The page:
After Roe, Dems seek probe of tech’s use of personal data
WASHINGTON (AP) — With the Supreme Court ending the constitutional protections for abortion, four Democratic lawmakers are asking federal regulators to investigate Apple and Google for allegedly deceiving millions of mobile phone users by enabling the collection and sale of their personal data to third parties.
The decision Friday by the court’s conservative majority to overturn Roe v. Wade is expected to lead to abortion bans in about half the states. Privacy experts say that could make women vulnerable because their personal data could be used to surveil pregnancies and shared with police or sold to vigilantes. Online searches, period apps, fitness trackers and advice helplines could become rich data sources for such surveillance efforts.
The request for an investigation of the two California-based tech giants came Friday in a letter to Federal Trade Commission Chair Lina Khan. It was signed by Democratic Sens. Ron Wyden of Oregon, Elizabeth Warren of Massachusetts and Cory Booker of New Jersey, and Rep. Sara Jacobs of California. It was sent shortly before the Supreme Court announced its decision overturning the 1973 precedent and noted that the court was likely to do so.
“Individuals seeking abortions and other reproductive healthcare will become particularly vulnerable to privacy harms, including through the collection and sharing of their location data,” the lawmakers said in the letter. “Data brokers are already selling, licensing and sharing the location information of people that visit abortion providers to anyone with a credit card.”
They said prosecutors in states where abortion becomes illegal could soon be able to obtain warrants for location information about anyone who has visited an abortion provider.
“Private actors will also be incentivized by state bounty laws to hunt down women who have obtained or are seeking an abortion by accessing location information through shady data brokers,” the lawmakers wrote.
They asked Khan for an investigation of Apple and Google’s practices in mobile phone users’ data generally. They accused the companies of engaging in “unfair and deceptive practices by enabling the collection and sale of hundreds of millions of mobile phone users’ personal data.”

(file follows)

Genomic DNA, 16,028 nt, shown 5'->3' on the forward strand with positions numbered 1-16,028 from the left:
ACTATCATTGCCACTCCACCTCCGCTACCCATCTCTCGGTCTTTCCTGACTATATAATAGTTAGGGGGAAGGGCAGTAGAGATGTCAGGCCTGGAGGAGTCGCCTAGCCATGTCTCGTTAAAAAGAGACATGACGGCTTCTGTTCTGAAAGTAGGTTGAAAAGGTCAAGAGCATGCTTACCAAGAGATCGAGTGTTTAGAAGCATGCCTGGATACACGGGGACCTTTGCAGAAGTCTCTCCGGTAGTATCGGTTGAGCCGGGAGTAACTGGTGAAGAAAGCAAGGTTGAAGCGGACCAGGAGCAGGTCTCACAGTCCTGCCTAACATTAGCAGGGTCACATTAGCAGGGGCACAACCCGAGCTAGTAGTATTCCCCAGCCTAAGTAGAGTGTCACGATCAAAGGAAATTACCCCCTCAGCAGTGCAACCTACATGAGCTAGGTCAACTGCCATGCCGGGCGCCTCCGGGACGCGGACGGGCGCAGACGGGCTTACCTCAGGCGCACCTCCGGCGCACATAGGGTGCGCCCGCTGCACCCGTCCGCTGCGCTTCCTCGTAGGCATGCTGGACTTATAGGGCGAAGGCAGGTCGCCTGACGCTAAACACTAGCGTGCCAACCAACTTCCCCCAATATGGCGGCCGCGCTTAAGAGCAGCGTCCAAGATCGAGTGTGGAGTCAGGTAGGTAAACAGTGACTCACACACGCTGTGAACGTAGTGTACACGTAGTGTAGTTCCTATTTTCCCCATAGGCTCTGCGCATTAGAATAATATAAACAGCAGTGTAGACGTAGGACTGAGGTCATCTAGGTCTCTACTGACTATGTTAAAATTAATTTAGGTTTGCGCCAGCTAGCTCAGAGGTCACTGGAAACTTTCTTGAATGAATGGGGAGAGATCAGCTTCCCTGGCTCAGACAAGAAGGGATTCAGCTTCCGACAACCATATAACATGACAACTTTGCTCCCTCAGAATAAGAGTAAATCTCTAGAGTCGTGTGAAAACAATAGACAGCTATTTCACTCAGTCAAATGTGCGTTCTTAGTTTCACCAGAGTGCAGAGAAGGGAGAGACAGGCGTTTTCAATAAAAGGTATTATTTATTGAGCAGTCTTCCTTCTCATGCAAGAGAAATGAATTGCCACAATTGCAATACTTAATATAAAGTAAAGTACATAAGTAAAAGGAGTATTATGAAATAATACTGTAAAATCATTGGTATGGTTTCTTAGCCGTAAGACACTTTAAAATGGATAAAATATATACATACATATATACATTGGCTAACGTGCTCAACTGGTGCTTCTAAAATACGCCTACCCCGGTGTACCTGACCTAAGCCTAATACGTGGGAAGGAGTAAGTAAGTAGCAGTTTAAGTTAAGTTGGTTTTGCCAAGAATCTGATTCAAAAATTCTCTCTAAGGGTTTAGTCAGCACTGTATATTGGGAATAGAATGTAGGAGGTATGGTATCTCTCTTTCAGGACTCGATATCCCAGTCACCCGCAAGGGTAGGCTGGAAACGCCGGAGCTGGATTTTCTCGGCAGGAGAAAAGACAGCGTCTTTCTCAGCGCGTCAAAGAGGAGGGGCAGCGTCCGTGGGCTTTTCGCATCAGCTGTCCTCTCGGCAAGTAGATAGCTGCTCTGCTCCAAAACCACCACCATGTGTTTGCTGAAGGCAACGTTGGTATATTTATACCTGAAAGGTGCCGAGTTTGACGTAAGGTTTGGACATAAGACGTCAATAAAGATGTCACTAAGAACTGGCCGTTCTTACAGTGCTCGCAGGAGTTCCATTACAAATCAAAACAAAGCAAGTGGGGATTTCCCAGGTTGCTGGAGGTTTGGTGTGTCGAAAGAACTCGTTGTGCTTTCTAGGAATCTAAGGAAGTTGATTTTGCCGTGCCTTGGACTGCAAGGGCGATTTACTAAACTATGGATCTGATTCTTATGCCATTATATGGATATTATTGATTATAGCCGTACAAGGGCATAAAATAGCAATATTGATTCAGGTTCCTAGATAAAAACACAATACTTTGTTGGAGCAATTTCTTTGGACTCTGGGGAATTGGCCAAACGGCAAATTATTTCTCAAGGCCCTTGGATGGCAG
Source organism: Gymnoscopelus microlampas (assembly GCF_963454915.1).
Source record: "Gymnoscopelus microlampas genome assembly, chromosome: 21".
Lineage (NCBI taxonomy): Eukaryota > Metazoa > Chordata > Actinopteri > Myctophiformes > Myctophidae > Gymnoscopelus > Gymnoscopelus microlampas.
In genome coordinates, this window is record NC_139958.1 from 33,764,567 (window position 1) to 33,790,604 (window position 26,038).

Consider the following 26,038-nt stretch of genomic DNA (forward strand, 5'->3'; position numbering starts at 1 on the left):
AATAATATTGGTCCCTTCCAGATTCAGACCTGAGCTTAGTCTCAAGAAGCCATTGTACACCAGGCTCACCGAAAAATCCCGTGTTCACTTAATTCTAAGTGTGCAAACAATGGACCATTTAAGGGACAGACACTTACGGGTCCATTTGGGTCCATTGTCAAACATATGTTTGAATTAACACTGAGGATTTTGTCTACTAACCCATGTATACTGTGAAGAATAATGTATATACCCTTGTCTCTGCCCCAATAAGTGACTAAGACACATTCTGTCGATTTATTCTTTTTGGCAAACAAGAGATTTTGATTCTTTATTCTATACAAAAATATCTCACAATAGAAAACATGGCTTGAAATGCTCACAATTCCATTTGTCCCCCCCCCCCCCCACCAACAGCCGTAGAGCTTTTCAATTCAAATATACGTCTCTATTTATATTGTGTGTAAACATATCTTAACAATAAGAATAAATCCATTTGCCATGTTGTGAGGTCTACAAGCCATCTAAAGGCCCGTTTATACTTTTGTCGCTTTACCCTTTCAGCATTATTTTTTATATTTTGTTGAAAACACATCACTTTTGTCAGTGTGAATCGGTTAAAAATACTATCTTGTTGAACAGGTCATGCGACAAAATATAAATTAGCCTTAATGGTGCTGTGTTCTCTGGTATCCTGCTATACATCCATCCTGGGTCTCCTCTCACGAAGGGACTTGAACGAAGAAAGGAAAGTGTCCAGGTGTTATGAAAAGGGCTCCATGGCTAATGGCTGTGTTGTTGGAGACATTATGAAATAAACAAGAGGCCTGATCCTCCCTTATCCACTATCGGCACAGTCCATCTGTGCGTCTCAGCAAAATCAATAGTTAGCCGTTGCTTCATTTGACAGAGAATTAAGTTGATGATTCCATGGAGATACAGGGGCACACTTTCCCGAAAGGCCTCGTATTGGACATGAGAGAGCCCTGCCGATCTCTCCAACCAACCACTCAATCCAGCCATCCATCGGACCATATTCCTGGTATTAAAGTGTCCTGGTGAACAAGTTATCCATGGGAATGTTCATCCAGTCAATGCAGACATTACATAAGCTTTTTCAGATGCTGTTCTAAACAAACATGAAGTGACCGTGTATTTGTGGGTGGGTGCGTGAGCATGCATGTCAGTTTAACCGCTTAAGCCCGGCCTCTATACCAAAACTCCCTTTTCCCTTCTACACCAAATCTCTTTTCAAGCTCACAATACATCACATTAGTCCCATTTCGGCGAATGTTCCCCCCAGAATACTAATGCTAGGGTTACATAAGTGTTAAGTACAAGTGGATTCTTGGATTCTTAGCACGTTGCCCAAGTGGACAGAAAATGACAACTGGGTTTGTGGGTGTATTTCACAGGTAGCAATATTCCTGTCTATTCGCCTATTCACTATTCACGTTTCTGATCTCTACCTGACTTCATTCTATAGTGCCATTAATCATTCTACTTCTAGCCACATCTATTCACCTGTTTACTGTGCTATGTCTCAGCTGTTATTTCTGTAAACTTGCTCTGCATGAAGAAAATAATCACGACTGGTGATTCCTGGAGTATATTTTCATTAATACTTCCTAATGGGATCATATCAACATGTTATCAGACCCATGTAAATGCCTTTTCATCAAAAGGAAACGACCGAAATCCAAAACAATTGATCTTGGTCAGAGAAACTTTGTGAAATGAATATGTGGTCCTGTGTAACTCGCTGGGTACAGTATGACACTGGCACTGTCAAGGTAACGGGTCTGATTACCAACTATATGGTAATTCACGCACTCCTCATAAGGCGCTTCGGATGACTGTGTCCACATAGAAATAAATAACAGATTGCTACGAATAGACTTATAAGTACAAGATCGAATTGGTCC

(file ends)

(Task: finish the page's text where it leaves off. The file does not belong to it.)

The companies “knowingly facilitated” the harmful practices by building location identifiers used for advertising into their mobile phone operating systems, the lawmakers said.
FTC spokesman Peter Kaplan confirmed that the agency had received the letter but said there would be no comment on it.
Apple and Google didn’t immediately respond to requests for comment.
The lawmakers’ letter noted that Apple and Google now allow consumers to opt out of the data tracking. However, it said that until recently, Apple enabled the tracking identifier by default and required consumers to dig through confusing phone settings to turn it off. Google still enables it by default, and until recently did not even provide consumers with an opt-out, the letter said.
Last month, Wyden, Warren and Booker, along with Sens. Edward Markey, D-Mass., and Bernie Sanders, I-Vt., urged the CEOs of Google and Apple to prohibit apps on the Google Play Store and the Apple App Store from using data-mining practices that could facilitate the targeting of individuals seeking abortion services.
This story has been corrected to clarify that the lawmakers are criticizing the companies for enabling sales of users’ data by others versus selling it themselves.
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